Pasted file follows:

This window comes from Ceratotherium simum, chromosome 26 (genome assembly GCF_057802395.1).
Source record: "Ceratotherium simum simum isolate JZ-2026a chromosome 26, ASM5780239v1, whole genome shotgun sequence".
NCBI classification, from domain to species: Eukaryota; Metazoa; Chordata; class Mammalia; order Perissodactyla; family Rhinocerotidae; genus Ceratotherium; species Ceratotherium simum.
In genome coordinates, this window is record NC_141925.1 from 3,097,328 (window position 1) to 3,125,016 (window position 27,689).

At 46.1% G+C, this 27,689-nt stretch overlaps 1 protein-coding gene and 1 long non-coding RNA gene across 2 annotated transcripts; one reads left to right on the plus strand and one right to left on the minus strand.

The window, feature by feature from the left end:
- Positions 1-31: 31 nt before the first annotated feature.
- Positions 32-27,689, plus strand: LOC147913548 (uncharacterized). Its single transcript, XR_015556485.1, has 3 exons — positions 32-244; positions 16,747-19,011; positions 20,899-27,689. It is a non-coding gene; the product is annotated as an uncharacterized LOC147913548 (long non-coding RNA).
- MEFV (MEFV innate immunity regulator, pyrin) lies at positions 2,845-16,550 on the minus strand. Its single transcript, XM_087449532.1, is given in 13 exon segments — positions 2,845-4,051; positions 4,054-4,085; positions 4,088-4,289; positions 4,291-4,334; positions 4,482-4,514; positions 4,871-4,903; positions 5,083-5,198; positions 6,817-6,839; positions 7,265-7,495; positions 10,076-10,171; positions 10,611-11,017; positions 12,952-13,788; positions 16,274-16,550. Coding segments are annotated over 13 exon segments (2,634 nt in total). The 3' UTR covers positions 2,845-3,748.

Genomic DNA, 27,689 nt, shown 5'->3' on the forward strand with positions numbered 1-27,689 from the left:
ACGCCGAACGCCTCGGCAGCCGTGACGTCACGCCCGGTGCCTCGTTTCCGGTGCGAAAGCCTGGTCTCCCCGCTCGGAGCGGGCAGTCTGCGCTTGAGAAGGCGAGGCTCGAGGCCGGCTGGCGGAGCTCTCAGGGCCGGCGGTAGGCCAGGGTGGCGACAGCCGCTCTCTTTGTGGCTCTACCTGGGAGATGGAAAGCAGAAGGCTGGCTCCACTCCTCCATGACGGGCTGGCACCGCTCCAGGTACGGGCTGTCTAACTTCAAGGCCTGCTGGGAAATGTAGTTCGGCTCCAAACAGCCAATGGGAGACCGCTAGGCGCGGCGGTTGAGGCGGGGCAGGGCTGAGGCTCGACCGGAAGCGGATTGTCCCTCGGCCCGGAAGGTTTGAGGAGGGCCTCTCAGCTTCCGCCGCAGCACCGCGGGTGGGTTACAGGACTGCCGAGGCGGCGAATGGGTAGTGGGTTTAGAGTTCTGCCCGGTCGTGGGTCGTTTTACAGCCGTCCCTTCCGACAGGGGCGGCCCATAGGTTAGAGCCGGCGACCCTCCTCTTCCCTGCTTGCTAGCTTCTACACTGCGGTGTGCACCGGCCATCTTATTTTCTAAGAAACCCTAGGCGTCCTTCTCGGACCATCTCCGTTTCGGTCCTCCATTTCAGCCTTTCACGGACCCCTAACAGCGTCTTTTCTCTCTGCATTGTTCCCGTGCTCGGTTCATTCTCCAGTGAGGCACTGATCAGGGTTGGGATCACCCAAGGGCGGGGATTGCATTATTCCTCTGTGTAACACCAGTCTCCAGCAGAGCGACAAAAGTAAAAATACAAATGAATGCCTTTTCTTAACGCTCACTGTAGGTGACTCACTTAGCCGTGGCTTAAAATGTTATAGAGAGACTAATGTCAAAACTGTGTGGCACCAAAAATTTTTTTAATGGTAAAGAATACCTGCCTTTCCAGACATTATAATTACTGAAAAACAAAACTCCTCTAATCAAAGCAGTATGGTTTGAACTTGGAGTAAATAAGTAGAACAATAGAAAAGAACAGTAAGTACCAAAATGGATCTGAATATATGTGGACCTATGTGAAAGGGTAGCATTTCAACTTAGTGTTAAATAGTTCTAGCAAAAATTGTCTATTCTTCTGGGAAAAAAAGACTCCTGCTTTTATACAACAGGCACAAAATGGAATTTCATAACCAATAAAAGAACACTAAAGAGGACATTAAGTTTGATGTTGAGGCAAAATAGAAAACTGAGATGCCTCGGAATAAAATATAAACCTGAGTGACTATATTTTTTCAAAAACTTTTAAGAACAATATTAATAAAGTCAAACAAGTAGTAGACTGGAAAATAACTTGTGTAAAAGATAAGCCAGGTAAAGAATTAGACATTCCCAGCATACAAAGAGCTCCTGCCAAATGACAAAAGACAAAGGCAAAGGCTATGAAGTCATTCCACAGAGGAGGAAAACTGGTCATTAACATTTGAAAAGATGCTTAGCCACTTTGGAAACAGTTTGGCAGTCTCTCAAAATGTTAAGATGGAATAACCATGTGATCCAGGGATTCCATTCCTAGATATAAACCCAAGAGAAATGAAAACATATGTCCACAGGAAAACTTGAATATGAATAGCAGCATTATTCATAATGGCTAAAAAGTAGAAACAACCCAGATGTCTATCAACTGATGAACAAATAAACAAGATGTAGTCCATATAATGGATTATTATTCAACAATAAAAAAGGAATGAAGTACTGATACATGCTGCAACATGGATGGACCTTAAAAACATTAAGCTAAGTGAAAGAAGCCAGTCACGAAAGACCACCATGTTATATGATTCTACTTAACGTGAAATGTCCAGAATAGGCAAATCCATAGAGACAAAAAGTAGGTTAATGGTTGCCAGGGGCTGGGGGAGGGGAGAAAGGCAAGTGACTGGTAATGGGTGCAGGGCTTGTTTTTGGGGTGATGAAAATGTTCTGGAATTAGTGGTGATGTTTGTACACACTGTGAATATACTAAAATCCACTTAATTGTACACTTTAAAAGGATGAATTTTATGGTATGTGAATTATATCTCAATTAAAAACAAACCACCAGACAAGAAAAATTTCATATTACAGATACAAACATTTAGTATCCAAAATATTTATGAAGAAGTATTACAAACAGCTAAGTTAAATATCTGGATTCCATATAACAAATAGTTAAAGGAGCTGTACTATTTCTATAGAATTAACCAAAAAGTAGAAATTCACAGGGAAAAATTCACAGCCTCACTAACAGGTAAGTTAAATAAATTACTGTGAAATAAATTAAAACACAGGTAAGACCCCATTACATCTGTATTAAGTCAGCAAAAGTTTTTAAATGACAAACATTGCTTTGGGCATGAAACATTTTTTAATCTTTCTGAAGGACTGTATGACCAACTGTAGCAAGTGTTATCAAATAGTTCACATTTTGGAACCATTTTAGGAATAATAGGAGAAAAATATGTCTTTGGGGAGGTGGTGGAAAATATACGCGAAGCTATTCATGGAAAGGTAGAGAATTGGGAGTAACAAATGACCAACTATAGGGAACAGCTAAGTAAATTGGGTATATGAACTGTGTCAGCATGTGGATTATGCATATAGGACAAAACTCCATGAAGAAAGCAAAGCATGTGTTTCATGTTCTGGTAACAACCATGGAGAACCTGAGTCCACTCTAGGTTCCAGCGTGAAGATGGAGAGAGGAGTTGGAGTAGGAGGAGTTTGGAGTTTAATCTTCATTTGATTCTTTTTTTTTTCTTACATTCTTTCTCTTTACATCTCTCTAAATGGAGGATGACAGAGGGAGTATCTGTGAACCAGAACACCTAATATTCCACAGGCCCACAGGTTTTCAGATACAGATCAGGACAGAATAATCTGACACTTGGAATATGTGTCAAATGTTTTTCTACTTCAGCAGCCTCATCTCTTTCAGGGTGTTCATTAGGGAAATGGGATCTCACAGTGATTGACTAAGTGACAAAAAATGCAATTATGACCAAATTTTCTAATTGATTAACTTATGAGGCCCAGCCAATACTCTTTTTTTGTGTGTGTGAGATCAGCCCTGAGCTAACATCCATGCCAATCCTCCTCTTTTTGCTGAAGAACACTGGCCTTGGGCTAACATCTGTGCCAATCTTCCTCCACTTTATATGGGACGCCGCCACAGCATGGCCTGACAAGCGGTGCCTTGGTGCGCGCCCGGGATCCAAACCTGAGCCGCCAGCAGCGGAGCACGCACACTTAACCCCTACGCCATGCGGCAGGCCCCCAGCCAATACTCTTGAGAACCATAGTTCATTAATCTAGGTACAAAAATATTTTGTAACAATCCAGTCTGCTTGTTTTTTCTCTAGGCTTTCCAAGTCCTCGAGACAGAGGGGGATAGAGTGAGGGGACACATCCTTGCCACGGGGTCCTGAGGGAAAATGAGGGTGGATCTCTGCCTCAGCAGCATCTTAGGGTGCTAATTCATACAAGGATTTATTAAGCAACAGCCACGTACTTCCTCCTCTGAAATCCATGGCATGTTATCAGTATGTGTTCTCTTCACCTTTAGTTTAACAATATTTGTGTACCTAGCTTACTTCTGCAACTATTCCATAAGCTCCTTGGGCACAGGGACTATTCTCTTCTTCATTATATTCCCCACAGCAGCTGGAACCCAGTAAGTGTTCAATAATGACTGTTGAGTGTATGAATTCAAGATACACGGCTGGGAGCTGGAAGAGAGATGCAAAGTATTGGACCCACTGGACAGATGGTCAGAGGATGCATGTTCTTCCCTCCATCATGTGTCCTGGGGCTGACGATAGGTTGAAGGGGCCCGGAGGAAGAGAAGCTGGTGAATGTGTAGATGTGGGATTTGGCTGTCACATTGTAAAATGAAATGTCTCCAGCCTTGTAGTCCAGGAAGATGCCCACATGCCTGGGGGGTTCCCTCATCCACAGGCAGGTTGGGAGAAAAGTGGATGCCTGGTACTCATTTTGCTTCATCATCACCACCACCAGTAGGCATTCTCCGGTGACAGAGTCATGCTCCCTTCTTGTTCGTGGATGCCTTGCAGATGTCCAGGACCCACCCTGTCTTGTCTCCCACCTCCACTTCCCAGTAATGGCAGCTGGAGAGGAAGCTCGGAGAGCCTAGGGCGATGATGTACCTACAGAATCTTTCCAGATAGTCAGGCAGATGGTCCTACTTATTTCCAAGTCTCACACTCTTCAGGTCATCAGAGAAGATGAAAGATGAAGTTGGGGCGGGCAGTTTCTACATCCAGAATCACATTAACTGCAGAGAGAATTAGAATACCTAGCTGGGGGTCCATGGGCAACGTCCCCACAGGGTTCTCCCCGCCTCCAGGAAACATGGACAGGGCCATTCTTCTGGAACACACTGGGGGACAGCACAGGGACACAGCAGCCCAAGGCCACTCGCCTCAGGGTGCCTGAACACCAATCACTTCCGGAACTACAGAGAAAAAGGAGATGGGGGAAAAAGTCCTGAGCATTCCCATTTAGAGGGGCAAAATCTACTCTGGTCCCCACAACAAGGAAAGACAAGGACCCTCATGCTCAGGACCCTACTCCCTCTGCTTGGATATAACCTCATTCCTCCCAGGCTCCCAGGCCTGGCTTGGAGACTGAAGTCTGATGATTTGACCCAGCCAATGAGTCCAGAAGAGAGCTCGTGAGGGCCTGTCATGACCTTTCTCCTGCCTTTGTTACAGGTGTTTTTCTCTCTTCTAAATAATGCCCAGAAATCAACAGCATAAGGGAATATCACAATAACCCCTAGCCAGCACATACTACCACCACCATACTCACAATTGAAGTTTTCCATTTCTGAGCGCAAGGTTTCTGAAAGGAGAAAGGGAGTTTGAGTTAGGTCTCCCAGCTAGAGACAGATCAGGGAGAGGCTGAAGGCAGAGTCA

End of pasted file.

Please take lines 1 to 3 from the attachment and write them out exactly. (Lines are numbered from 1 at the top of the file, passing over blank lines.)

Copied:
This window comes from Ceratotherium simum, chromosome 26 (genome assembly GCF_057802395.1).
Source record: "Ceratotherium simum simum isolate JZ-2026a chromosome 26, ASM5780239v1, whole genome shotgun sequence".
NCBI classification, from domain to species: Eukaryota; Metazoa; Chordata; class Mammalia; order Perissodactyla; family Rhinocerotidae; genus Ceratotherium; species Ceratotherium simum.